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Harvest Fair a fun but noisy place!

 

Last updated 11/8/2007 at Noon



There was a lot of smoke and pops and bangs coming from the hundreds of tractors and engines on display at Vista’s Harvest Fair, held at the Antique Gas and Steam Engine Museum on the weekend of October 20 and 21. Most of the fair’s engines, tractors and exhibits were not just static but active and working machines.

A parade with more than two hundred entries moved past the grandstands to the delight of the viewers. (The parade was staged every day of the fair.) Many of the tractors were built in 1920 and earlier.

One working tractor looked and sounded like a train. Built in 1902, it was run by steam and even had a train whistle. A 1918 tractor moved along on eight-foot-high wheels. A tractor called a Power Horse was maneuvered with reins like you would a horse. Pull back the reins and the tractor would stop.

An easy and fun way to see the extensive grounds is to take the hay-less hayrides. Jump aboard a tractor-towed trailer and smell the fresh air as the driver takes you on a journey around the compound. You bump along past a blacksmith’s shop, where you can watch a real blacksmith at work. The ride also takes visitors past a place where old tractors are lined up in rows just waiting to be fixed. Patty Rook, along for the hayride, said that it looked like “tractor heaven.”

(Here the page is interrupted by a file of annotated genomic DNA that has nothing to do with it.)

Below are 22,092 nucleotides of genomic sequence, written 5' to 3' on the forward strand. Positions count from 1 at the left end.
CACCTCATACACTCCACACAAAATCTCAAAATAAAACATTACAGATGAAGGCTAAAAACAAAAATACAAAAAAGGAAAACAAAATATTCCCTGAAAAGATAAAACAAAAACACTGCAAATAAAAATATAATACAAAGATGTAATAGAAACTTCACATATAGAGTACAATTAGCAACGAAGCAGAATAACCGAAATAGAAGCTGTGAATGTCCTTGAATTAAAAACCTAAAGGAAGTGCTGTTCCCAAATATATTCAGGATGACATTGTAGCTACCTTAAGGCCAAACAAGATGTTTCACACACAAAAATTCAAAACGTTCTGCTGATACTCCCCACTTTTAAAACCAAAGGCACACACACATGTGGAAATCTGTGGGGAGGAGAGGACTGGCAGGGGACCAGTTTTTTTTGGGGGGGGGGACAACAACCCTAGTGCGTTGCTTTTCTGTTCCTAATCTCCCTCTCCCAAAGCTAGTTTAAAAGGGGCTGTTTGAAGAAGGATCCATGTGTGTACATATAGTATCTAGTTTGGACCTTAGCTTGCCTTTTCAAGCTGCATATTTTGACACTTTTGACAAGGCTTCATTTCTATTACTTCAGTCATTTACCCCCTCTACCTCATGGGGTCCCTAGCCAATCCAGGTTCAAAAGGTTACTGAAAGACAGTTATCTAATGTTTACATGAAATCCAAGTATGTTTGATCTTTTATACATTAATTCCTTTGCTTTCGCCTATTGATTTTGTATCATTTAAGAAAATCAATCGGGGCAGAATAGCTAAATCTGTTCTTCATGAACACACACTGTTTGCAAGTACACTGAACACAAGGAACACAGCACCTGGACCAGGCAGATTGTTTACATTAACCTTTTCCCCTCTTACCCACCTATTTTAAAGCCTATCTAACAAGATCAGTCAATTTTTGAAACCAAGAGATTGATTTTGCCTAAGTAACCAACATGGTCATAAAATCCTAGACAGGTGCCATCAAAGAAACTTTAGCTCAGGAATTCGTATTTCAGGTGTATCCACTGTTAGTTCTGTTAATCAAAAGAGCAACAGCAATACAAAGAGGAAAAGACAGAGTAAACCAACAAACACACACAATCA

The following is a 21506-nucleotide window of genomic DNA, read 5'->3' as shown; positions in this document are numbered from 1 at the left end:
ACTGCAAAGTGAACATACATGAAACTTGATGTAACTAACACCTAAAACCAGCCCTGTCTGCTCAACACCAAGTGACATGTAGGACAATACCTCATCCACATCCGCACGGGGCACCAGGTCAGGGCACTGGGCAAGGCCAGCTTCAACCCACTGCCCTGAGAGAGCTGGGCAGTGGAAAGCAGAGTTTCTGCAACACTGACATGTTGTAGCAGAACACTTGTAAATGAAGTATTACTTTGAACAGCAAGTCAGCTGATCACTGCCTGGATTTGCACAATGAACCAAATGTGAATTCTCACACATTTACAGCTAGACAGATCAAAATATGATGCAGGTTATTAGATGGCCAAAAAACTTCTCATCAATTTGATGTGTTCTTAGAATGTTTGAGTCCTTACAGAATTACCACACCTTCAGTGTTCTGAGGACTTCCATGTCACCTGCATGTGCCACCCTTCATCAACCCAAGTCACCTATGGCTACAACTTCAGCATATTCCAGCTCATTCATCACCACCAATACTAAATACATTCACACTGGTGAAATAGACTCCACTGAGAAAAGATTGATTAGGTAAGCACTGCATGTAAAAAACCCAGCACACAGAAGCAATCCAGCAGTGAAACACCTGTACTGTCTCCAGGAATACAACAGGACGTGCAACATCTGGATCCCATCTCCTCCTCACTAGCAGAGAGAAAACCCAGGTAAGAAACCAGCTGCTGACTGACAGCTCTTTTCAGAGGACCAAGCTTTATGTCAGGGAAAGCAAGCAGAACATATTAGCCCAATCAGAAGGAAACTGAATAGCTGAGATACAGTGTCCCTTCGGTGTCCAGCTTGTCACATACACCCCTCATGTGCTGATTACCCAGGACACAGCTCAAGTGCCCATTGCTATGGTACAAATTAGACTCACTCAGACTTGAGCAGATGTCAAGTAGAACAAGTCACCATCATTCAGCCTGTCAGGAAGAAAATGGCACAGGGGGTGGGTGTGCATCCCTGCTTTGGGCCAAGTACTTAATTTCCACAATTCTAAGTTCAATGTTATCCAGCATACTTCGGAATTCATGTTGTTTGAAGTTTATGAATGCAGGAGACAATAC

The fair offers areas where various handicrafts are available, including an early 1900s kitchen with a wood-burning stove. Volunteers in period costumes spend the day baking cookies in the stoves, which sometimes refuse to cooperate. The 1900-style cookies tasted good, but some were a little dark around the edges.

Sorghum, which is a bit like molasses, is grown onsite. It is then harvested, pressed and put up like preserves. Jars of sorghum could be purchased for only $3 each. It is used like molasses and added to the batter of cakes as well as used with other baked goods. Guests who came early to the fair were able to witness the 9 a.m. sorghum pressing demonstration.

Food is not hard to find at the fair. Mexican food, sub sandwiches, hamburgers and hot dogs are readily available. I enjoyed the tri-trip sandwich, which was served with homemade potato salad. The tri-tip was lean and delicious and served on a soft roll.

The antique washing machines make a fascinating exhibit. Volunteers kept some of the old machines chugging along during the fair. A machine called an “Easy Vacuum,” built in 1912, had silver cups which plopped down and agitated the water, hopefully washing the clothes.

Author’s note: Due to the fire evacuation this story was not published prior to the October 27-28 fair; however, many of the tractors and engines mentioned can still be seen at the museum. For further information please call (800) 587-2286 or access the Web site http://www.agsem.com.

Antique Gas

&

Steam Engine Museum

2040 N. Santa Fe Avenue, Vista

 

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